At trial, DeLeon testified that Aldamuy attacked him, and that he believed that Aldamuy intended to kill him. This testimony provided some support for his self-defense claim. As the district court recounted, however, the testimonial and physical evidence presented by the prosecution severely undermined DeLeon's account of the shooting. First, two witnesses testified that they did not see Aldamuy carrying a golf club, as DeLeon alleged, at the time of the shooting. Second, two police officers testified that no golf club was recovered at the scene. Third, although DeLeon suggested that his altercation with Aldamuy began in response to an incident between Aldamuy and DeLeon's wife, a witness stated that DeLeon's wife had left the restaurant in front of which the shooting took place long before the shooting. Fourth, a witness asserted that DeLeon's testimony that he had witnessed Aldamuy striking his wife from inside the restaurant was implausible because the window grates and door grate would have blocked DeLeon's view. Finally, the autopsy report, which showed that Aldamuy was shot in the back and side, contradicted DeLeon's claim that he shot Aldamuy while Aldamuy was striking him on the head with a golf club.

A rational jury could have found DeLeon's testimony incredible and could have credited the prosecution's witnesses and evidence. If the jury did so, and, for example, believed that Aldamuy was unarmed, the jury could easily have concluded beyond a reasonable doubt that, even if DeLeon believed himself to be in danger of imminent deadly force, such a belief was unreasonable under the circumstances. See People v. Lemaire, 589 N.Y.S.2d 919, 920 (N.Y.App.Div.1992). For this reason, viewing the evidence, as we must, in the light most favorable to the prosecution, Jackson, 443 U.S. at 319, we find that a rational jury could have reasonably concluded that the prosecution had proven beyond a reasonable doubt that DeLeon did not act in self-defense when he killed Aldamuy.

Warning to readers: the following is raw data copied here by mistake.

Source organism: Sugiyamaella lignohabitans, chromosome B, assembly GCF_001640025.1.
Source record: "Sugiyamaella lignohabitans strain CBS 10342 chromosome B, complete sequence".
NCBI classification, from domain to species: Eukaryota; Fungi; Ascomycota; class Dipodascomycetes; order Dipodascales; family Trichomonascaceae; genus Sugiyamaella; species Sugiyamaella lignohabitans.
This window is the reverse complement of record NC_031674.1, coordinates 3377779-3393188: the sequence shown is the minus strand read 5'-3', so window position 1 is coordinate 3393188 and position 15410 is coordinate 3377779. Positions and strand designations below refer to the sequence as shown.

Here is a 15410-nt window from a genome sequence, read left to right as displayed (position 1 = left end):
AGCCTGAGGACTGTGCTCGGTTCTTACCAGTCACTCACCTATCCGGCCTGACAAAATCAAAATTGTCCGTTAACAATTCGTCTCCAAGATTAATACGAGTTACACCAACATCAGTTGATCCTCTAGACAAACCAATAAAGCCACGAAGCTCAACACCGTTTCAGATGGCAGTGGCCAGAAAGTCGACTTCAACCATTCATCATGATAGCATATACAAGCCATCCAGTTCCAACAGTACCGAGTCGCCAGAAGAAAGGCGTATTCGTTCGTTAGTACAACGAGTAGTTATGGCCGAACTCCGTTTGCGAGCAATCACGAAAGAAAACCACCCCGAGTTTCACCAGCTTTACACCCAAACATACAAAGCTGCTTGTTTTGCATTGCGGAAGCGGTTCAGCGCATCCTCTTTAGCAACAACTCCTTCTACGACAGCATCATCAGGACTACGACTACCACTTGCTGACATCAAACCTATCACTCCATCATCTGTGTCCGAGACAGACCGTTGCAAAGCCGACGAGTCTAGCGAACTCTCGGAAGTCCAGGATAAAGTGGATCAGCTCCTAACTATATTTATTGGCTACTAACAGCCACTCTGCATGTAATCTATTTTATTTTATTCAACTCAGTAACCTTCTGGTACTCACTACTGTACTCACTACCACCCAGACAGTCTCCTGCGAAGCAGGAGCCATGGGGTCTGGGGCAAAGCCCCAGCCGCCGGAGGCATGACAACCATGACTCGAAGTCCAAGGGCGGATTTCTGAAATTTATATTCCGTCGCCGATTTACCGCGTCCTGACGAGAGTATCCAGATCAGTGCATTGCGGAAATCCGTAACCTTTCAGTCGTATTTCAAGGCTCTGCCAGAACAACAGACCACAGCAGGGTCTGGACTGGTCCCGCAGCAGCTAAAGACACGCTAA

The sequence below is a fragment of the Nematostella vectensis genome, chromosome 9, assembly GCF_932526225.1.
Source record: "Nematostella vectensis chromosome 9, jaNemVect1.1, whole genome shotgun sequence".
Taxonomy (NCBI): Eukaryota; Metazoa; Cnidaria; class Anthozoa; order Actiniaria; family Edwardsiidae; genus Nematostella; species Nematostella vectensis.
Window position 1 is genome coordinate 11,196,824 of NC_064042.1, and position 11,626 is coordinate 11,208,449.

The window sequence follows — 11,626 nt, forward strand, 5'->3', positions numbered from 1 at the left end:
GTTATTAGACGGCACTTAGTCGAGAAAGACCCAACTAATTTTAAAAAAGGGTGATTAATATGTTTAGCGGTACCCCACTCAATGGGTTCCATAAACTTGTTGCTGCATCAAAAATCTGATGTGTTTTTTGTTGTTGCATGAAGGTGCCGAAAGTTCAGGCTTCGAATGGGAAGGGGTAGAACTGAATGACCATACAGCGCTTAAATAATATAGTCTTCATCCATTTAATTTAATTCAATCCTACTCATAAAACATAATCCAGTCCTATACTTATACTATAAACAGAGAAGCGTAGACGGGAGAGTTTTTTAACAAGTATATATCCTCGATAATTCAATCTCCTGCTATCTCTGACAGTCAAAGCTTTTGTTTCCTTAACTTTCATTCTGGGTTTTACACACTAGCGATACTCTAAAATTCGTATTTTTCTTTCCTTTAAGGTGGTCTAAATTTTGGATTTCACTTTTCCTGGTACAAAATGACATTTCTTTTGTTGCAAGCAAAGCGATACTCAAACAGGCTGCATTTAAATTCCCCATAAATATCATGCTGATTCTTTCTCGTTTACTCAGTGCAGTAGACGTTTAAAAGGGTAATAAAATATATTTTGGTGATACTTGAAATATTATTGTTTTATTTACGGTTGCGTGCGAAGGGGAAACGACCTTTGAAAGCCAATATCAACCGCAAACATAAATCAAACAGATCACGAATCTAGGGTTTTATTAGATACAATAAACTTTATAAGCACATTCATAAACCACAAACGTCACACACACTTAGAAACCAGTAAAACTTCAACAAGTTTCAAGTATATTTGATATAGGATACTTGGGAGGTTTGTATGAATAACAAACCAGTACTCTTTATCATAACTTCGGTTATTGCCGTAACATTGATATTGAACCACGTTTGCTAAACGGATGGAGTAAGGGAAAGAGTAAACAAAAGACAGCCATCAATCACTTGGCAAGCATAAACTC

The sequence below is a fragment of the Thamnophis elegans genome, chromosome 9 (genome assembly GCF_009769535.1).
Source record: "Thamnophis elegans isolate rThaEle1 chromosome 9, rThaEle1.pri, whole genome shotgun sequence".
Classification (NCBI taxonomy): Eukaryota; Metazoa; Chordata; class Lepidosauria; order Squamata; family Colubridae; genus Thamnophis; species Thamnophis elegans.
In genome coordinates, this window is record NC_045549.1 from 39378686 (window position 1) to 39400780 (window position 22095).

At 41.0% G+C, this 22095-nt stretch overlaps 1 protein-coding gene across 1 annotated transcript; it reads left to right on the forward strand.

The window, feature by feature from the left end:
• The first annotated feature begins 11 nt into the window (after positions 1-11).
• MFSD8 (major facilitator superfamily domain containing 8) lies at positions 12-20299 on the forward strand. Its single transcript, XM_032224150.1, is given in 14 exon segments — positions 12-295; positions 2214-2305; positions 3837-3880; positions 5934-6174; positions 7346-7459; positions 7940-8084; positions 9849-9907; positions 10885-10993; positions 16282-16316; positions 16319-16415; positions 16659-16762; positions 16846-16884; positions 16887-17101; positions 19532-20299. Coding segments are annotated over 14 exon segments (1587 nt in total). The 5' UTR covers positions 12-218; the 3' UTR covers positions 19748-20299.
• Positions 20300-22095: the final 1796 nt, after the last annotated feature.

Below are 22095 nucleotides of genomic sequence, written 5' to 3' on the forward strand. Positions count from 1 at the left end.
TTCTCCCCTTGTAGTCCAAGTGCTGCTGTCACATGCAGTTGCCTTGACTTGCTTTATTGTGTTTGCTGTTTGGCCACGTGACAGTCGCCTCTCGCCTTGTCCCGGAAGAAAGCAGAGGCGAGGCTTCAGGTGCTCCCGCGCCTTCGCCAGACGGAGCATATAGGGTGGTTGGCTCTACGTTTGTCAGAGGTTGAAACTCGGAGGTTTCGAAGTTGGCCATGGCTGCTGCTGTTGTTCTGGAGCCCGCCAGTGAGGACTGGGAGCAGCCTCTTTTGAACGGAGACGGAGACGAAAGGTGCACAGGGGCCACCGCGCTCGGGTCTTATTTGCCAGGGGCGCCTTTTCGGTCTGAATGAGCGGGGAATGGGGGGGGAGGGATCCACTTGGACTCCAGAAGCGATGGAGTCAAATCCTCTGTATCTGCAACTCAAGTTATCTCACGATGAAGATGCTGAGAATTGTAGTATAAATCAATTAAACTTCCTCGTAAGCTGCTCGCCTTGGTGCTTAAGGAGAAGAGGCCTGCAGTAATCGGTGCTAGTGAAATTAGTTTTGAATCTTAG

DeLeon's claim that he was denied a fair trial is also without merit. A federal court may intervene in the state judicial process only when a constitutional wrong is at stake. Wainwright v. Goode, 464 U.S. 78, 83 (1983) (per curiam). The erroneous admission of evidence in a state criminal case only rises to the level of constitutional error when it deprives the defendant of a fundamentally fair trial, and in this way, of due process of law. See Taylor v. Curry, 708 F.2d 886, 891 (2d Cir.), cert. denied, 464 U.S. 1000 (1983). To determine whether the error was so pervasive that the defendant was denied due process, we consider "whether the erroneously admitted evidence, viewed objectively in the light of the entire record before the jury, was sufficiently material to provide the basis for a conviction or to remove a reasonable doubt that would have existed on the record without it." Collins v. Scully, 755 F.2d 16, 19 (2d Cir. 1985).